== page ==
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              Renal toxicity of radiolabeled peptides and antibody fragments: mechanisms, impact on radionuclide therapy, and strategies for prevention.

              Peptide-receptor radionuclide therapy (PRRT) with radiolabeled somatostatin analogs such as octreotide is an effective therapy against neuroendocrine tumors. Other radiolabeled peptides and antibody fragments are under investigation. Most of these compounds are cleared through the kidneys and reabsorbed and partially retained in the proximal tubules, causing dose-limiting nephrotoxicity. An overview of renal handling of radiolabeled peptides and resulting nephrotoxicity is presented, and strategies to reduce nephrotoxicity are discussed. Modification of size, charge, or structure of radiolabeled peptides can alter glomerular filtration and tubular reabsorption. Coinfusion of competitive inhibitors of reabsorption also interferes with the interaction of peptides with renal endocytic receptors; coinfusion of basic amino acids is currently used for kidney protection in clinical PRRT. Furthermore, nephrotoxicity may be reduced by dose fractionation, use of radioprotectors, or use of mitigating agents. Decreasing the risk of nephrotoxicity allows for administration of higher radiation doses, increasing the effectiveness of PRRT.

                Author and article information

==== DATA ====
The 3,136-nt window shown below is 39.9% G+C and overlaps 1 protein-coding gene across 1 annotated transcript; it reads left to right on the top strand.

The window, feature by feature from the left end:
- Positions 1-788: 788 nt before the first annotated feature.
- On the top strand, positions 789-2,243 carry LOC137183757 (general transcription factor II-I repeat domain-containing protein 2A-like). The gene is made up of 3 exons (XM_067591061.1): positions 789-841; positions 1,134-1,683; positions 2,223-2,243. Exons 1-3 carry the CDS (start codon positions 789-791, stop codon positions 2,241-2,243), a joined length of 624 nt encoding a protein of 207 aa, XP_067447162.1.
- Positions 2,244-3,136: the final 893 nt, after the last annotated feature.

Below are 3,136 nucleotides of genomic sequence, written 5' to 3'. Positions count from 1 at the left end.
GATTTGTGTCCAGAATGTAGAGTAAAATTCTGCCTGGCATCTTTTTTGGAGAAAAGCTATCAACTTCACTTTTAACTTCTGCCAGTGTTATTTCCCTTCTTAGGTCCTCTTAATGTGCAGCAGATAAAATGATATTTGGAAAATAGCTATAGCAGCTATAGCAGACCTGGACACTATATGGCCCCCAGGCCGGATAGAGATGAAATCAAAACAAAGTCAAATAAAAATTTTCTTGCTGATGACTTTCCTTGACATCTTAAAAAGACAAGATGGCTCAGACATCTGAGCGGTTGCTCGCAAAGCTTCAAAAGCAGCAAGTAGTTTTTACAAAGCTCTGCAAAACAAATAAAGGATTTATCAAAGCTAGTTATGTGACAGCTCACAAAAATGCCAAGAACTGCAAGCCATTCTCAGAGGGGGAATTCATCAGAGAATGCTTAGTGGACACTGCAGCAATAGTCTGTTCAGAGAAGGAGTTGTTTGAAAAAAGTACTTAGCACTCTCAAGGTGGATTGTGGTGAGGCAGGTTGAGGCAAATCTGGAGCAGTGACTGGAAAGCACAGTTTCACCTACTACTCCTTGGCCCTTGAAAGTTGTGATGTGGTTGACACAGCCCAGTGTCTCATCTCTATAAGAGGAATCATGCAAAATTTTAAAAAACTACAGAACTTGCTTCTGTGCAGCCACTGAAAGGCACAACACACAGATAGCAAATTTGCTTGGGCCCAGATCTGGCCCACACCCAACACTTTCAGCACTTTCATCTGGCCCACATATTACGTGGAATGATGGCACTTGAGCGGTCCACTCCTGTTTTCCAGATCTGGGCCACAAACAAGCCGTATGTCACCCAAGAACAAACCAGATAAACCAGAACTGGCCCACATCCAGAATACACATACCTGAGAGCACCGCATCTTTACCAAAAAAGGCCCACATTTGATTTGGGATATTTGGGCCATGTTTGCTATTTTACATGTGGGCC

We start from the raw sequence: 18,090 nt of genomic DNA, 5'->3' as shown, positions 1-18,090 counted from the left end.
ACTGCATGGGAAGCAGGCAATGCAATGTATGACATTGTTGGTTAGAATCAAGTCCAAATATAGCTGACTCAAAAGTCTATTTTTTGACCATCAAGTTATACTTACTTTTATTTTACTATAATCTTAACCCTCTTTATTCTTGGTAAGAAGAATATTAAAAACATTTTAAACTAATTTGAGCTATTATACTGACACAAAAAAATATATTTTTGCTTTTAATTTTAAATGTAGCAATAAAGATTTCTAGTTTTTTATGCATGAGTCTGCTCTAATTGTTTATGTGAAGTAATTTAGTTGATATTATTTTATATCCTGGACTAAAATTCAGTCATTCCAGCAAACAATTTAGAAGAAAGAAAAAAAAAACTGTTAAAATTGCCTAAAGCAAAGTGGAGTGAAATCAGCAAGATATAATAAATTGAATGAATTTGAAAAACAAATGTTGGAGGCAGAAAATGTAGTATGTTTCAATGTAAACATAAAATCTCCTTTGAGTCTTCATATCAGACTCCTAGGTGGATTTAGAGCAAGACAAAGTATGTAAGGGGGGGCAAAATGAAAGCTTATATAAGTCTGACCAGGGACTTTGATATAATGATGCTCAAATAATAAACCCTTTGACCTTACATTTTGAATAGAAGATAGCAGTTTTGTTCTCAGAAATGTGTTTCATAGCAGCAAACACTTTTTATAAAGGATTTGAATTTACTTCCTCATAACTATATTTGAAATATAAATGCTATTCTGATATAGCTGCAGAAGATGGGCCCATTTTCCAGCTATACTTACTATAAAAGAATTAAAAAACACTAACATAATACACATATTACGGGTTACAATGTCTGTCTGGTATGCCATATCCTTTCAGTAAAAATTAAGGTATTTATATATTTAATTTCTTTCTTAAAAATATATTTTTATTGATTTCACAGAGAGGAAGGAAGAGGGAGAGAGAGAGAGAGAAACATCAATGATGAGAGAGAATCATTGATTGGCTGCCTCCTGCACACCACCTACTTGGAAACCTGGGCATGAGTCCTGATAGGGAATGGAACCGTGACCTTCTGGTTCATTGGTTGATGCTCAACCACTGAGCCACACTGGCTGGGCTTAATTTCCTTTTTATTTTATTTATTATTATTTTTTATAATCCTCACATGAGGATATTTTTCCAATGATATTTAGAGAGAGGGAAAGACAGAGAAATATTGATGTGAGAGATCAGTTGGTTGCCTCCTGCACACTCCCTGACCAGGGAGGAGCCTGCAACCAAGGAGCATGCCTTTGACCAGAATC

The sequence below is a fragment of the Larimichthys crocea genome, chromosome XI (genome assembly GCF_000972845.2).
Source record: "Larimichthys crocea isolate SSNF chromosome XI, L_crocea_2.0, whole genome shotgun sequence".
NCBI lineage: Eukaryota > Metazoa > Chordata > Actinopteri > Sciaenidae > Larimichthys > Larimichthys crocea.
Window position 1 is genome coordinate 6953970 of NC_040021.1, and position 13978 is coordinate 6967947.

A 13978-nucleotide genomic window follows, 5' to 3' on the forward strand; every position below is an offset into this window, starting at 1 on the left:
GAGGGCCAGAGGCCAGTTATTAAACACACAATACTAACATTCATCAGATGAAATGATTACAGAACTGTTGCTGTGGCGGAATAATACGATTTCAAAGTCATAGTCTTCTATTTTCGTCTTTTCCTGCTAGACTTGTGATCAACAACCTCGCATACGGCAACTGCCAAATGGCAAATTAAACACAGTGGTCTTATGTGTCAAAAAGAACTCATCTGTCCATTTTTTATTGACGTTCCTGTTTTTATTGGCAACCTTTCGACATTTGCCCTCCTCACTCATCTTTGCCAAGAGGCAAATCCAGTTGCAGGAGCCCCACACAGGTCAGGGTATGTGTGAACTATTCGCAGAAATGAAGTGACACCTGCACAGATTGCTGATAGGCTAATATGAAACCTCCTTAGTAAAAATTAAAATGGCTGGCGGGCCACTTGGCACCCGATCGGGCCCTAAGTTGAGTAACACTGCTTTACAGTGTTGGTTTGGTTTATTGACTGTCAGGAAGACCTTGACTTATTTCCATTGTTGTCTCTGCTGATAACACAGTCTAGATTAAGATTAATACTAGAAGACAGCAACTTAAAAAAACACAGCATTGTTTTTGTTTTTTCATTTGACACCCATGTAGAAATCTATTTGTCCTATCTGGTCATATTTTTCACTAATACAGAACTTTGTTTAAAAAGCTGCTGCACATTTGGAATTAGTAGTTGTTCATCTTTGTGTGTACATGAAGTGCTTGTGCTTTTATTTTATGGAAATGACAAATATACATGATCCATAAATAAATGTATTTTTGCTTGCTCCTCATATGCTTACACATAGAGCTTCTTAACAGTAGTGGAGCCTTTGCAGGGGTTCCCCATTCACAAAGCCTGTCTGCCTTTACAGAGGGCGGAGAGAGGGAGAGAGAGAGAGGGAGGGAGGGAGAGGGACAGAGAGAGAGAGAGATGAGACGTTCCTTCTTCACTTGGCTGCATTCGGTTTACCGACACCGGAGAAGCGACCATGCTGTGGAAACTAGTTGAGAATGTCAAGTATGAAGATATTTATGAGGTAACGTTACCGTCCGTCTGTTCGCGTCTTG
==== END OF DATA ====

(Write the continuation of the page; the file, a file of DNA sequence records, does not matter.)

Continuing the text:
World J Nucl Med
                World Journal of Nuclear Medicine
                Medknow Publications & Media Pvt Ltd (India )
                Jul-Dec 2011
                : 10
                : 2
                : 122-138
                Department of Nuclear Medicine and PET, Singapore General Hospital, Singapore
                [1 ]Department of Radiology, Columbia University, USA
                Author notes
                Address for correspondence: Dr. Kelvin Sui-Hoong Loke, Consultant, Department of Nuclear Medicine and PET, Singapore General Hospital, Singapore. E-mail: drkelvinloke@
                Copyright: © World Journal of Nuclear Medicine

                This is an open-access article distributed under the terms of the Creative Commons Attribution-Noncommercial-Share Alike 3.0 Unported, which permits unrestricted use, distribution, and reproduction in any medium, provided the original work is properly cited.


                Radiology & Imaging

                quality of life, radioimmunotherapy, radionuclide therapy